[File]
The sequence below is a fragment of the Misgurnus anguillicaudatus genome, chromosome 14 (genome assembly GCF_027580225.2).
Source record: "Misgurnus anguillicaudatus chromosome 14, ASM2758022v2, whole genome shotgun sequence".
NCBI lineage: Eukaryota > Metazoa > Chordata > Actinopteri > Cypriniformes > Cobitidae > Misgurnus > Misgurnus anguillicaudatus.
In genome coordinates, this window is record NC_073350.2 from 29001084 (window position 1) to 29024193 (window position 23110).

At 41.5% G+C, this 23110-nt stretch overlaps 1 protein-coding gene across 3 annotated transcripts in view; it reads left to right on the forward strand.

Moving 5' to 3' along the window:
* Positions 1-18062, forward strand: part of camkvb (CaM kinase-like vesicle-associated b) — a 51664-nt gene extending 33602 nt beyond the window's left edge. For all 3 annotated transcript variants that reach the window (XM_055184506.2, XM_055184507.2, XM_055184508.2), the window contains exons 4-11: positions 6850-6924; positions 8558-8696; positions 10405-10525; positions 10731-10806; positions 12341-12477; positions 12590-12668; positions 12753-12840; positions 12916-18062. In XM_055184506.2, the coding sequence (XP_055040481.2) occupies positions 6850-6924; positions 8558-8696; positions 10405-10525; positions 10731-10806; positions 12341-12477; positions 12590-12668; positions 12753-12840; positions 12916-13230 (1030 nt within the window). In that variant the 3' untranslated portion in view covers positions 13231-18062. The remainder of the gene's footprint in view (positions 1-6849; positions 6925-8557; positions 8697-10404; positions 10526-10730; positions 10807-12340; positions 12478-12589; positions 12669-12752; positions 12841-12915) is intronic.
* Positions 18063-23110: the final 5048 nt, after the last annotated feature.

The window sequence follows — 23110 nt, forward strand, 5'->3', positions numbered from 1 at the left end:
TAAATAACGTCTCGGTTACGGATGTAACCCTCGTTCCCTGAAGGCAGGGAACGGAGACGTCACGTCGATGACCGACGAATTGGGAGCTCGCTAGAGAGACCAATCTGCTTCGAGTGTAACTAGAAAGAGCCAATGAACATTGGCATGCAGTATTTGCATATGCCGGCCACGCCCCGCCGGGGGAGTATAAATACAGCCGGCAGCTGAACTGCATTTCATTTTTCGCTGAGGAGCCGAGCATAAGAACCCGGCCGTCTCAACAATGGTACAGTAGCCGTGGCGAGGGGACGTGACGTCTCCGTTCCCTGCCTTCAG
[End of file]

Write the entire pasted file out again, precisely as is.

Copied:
The sequence below is a fragment of the Misgurnus anguillicaudatus genome, chromosome 14 (genome assembly GCF_027580225.2).
Source record: "Misgurnus anguillicaudatus chromosome 14, ASM2758022v2, whole genome shotgun sequence".
NCBI lineage: Eukaryota > Metazoa > Chordata > Actinopteri > Cypriniformes > Cobitidae > Misgurnus > Misgurnus anguillicaudatus.
In genome coordinates, this window is record NC_073350.2 from 29001084 (window position 1) to 29024193 (window position 23110).

At 41.5% G+C, this 23110-nt stretch overlaps 1 protein-coding gene across 3 annotated transcripts in view; it reads left to right on the forward strand.

Moving 5' to 3' along the window:
* Positions 1-18062, forward strand: part of camkvb (CaM kinase-like vesicle-associated b) — a 51664-nt gene extending 33602 nt beyond the window's left edge. For all 3 annotated transcript variants that reach the window (XM_055184506.2, XM_055184507.2, XM_055184508.2), the window contains exons 4-11: positions 6850-6924; positions 8558-8696; positions 10405-10525; positions 10731-10806; positions 12341-12477; positions 12590-12668; positions 12753-12840; positions 12916-18062. In XM_055184506.2, the coding sequence (XP_055040481.2) occupies positions 6850-6924; positions 8558-8696; positions 10405-10525; positions 10731-10806; positions 12341-12477; positions 12590-12668; positions 12753-12840; positions 12916-13230 (1030 nt within the window). In that variant the 3' untranslated portion in view covers positions 13231-18062. The remainder of the gene's footprint in view (positions 1-6849; positions 6925-8557; positions 8697-10404; positions 10526-10730; positions 10807-12340; positions 12478-12589; positions 12669-12752; positions 12841-12915) is intronic.
* Positions 18063-23110: the final 5048 nt, after the last annotated feature.

The window sequence follows — 23110 nt, forward strand, 5'->3', positions numbered from 1 at the left end:
TAAATAACGTCTCGGTTACGGATGTAACCCTCGTTCCCTGAAGGCAGGGAACGGAGACGTCACGTCGATGACCGACGAATTGGGAGCTCGCTAGAGAGACCAATCTGCTTCGAGTGTAACTAGAAAGAGCCAATGAACATTGGCATGCAGTATTTGCATATGCCGGCCACGCCCCGCCGGGGGAGTATAAATACAGCCGGCAGCTGAACTGCATTTCATTTTTCGCTGAGGAGCCGAGCATAAGAACCCGGCCGTCTCAACAATGGTACAGTAGCCGTGGCGAGGGGACGTGACGTCTCCGTTCCCTGCCTTCAG